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1 Sizing the E-commerce market

IDC forecasts that the Western European market for Internet E-commerce will

rise from ECU 900 million in 1997 to ECU 26 billion in 2001. At the same time,

the number of devices accessing the Web will grow from 14.2 million by the end

of 1997 to almost 58 million by the end of 2001. NUA Internet estimates that, in

1998, the European Internet population is 22% of the world-wide population.

Other studies are confirming a huge growth in Internet access and E-commerce

applications, which began around 1996 and will continue, at a meteoric rate until

just beyond the turn of the millenium. A survey of European organisations carried

out for EITO (European IT and Telecommunications Organisation) shows that

82% of those connected to the Internet set up their connection between

1996-1998, while at the end of 1998, 29% of European businesses will be using

Internet based E-commerce applications – up from just 6% in 1996 ? and, by the

end of 1999, just under a half (47%) of such businesses will be using Internet

based E-commerce applications.

The EC-financed CONDRINET study carried out by CAP Gemini predicts that

within five years, more than 80 million Europeans will become regular network

users (where ?network? refers to interactive digital networks built upon open

standards, eg the Internet, some online services, and some interactive television

systems). It further suggests that 500 billion Euro in annual sales will either be

directly transacted across, or facilitated by, such networks. On a global level,

Forrester Research forecasts that 82% of large companies will trade online by


2 Types of E-commerce

The E-commerce market is conventionally divided into business-to-business

and business-to-consumer E-commerce. In future, these categories will

become increasingly blurred. Longer term, the distinction may well be between

customer-facing and supplier-facing E-commerce, where a customer may be a

business customer or consumer. The E-commerce applications ? marketing,

sales and post-sales ? needed to serve both types of customer are the same.

Supplier-facing applications, such as procurement (purchasing), will only apply

in the business-to-business segment, where public bodies are also included as


Datamonitor predicts that Western European spend on business-to-business

E-commerce solutions will grow to $11bn by 2001, from $380m in 1997,

indicating how quickly this market segment will grow. Business-to-business

E-commerce focuses on supply chain and procurement issues. Large

companies, in particular, have streamlined their own internal processes through

the use of technology and business process re-engineering and are looking to

manipulating the supply chain for further increases in profitability.

Datamonitor notes that spending on services (consultancy, systems integration)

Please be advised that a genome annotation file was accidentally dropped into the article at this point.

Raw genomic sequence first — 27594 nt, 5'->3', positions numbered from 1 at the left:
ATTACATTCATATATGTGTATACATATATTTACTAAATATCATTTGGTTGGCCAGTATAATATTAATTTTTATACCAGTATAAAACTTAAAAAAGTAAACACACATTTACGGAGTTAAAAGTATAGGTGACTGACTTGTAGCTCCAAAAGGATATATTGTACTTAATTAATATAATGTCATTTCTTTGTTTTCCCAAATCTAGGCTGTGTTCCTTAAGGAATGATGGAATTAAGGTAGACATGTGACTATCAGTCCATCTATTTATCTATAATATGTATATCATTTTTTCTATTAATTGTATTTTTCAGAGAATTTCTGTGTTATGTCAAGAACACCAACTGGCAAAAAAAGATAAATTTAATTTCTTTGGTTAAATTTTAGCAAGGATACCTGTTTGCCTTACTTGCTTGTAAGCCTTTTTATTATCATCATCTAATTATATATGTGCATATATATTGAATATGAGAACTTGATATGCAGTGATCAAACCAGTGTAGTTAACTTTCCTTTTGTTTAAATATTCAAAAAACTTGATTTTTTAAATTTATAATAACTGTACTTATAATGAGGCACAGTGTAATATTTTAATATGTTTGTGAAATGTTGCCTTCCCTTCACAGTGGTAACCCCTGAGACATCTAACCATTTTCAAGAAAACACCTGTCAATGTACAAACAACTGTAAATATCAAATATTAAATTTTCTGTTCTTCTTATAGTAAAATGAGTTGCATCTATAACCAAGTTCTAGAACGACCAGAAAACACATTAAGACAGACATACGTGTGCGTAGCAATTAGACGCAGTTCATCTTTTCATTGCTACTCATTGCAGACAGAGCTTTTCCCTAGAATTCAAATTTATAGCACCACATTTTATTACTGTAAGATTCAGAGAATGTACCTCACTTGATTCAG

will grow most rapidly, experiencing a 92% compound annual growth rate over

the period 1997 ? 2002, compared to 66% for hardware and 85% for software.

This suggests that companies whose first experience of E-commerce was to

establish a Web presence will be revisiting their E-commerce strategy over the

next two to three years, working out a business case, re-engineering processes

onto the Web and integrating E-commerce applications with legacy systems, all

of which typically require the services of external agencies.

KPMG?s 1998 Research Report on E-commerce supports anecdotal evidence

from other European IT consultancies that companies are beginning to realise

the importance of strategy, business case and ?second generation? Internet

applications: that is transactional applications, rather than first generation

marketing presence on the Web. These findings typically refer to large

companies rather than SMEs. KPMG surveyed large companies (with annual

turnover above 150 million ECUs; the majority with turnovers above 300 million

ECUs) and found examples of companies generating at least 1% of their total

turnover from electronic commerce. Around 10% of the overall sample are also

generating E-commerce revenue profitably. KPMG identified key characteristics

of this ?leader? group: they were more likely: to have board level support for

E-commerce activities; to have integrated E-commerce into their supply chain;

and to be concluding Internet transactions. They also had higher Internet

marketing budgets than the rest of the sample, and had more positive attitudes

to the benefits and necessity of the Internet. As we shall see, such

characteristics are also common to best practice SMEs.

Scotland’ Craft Brewers Cooperative is the sales and marketing arm of the

Cream of Craft Brewers in Scotland, that is, those who brew beer in traditional

style, using no additives or preservatives and malt that is free of GMOs

(Genetically Modified Organisms). Of the 22 SME brewers in Scotland, six and a

bottling plant make up the Cooperative, the aim of which is to promote its

members’ product under the Scotland’s Craft Brewers Cooperative brand name,

to the large UK supermarkets. Individual brewers did not have the capacity to sell

into these on their own. In order to reach a larger market and to export beyond

the UK, the Cooperative has developed a web site, which is already breaking

new ground that would be difficult to do through conventional marketing means.

for example, SCB-Cooperative products are being sampled by the Canadian

Liquor Board. Product can be ordered via the site and paid for by credit card

using the Netbanx clearance system. The beers bear a generic label which can

be customised by the purchaser to reflect an image, name, or both. The image